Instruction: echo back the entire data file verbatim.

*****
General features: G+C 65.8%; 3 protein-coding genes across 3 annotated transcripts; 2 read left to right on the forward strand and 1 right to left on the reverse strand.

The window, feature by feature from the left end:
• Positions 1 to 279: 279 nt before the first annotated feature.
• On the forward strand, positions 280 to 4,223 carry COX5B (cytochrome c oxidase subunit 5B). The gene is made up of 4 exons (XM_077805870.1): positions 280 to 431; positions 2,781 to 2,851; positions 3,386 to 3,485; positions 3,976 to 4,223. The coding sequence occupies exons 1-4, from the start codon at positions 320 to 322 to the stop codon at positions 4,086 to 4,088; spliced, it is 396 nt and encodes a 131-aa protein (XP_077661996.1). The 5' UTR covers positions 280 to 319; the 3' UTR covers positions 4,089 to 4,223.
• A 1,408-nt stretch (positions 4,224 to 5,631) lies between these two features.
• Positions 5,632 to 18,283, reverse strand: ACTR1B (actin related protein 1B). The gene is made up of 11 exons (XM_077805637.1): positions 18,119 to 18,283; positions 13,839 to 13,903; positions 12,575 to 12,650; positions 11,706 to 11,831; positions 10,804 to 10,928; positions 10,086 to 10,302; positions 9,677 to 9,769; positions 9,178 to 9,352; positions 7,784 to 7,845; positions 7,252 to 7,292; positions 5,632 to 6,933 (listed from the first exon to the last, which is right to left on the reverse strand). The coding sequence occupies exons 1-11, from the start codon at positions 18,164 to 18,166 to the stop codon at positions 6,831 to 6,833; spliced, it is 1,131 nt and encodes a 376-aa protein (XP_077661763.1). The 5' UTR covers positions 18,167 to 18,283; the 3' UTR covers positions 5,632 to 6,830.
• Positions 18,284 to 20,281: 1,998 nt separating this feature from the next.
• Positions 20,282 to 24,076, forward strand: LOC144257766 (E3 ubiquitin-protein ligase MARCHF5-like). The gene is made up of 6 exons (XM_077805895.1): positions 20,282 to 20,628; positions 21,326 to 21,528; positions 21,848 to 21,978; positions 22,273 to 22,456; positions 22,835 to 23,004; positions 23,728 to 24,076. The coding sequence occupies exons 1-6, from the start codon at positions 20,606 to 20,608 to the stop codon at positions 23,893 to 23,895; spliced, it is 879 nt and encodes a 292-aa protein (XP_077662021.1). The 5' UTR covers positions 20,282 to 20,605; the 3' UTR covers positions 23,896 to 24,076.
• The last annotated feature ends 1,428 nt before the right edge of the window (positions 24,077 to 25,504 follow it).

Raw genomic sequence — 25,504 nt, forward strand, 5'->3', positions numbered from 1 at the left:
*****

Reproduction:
General features: G+C 65.8%; 3 protein-coding genes across 3 annotated transcripts; 2 read left to right on the forward strand and 1 right to left on the reverse strand.

The window, feature by feature from the left end:
• Positions 1 to 279: 279 nt before the first annotated feature.
• On the forward strand, positions 280 to 4,223 carry COX5B (cytochrome c oxidase subunit 5B). The gene is made up of 4 exons (XM_077805870.1): positions 280 to 431; positions 2,781 to 2,851; positions 3,386 to 3,485; positions 3,976 to 4,223. The coding sequence occupies exons 1-4, from the start codon at positions 320 to 322 to the stop codon at positions 4,086 to 4,088; spliced, it is 396 nt and encodes a 131-aa protein (XP_077661996.1). The 5' UTR covers positions 280 to 319; the 3' UTR covers positions 4,089 to 4,223.
• A 1,408-nt stretch (positions 4,224 to 5,631) lies between these two features.
• Positions 5,632 to 18,283, reverse strand: ACTR1B (actin related protein 1B). The gene is made up of 11 exons (XM_077805637.1): positions 18,119 to 18,283; positions 13,839 to 13,903; positions 12,575 to 12,650; positions 11,706 to 11,831; positions 10,804 to 10,928; positions 10,086 to 10,302; positions 9,677 to 9,769; positions 9,178 to 9,352; positions 7,784 to 7,845; positions 7,252 to 7,292; positions 5,632 to 6,933 (listed from the first exon to the last, which is right to left on the reverse strand). The coding sequence occupies exons 1-11, from the start codon at positions 18,164 to 18,166 to the stop codon at positions 6,831 to 6,833; spliced, it is 1,131 nt and encodes a 376-aa protein (XP_077661763.1). The 5' UTR covers positions 18,167 to 18,283; the 3' UTR covers positions 5,632 to 6,830.
• Positions 18,284 to 20,281: 1,998 nt separating this feature from the next.
• Positions 20,282 to 24,076, forward strand: LOC144257766 (E3 ubiquitin-protein ligase MARCHF5-like). The gene is made up of 6 exons (XM_077805895.1): positions 20,282 to 20,628; positions 21,326 to 21,528; positions 21,848 to 21,978; positions 22,273 to 22,456; positions 22,835 to 23,004; positions 23,728 to 24,076. The coding sequence occupies exons 1-6, from the start codon at positions 20,606 to 20,608 to the stop codon at positions 23,893 to 23,895; spliced, it is 879 nt and encodes a 292-aa protein (XP_077662021.1). The 5' UTR covers positions 20,282 to 20,605; the 3' UTR covers positions 23,896 to 24,076.
• The last annotated feature ends 1,428 nt before the right edge of the window (positions 24,077 to 25,504 follow it).

Raw genomic sequence — 25,504 nt, forward strand, 5'->3', positions numbered from 1 at the left: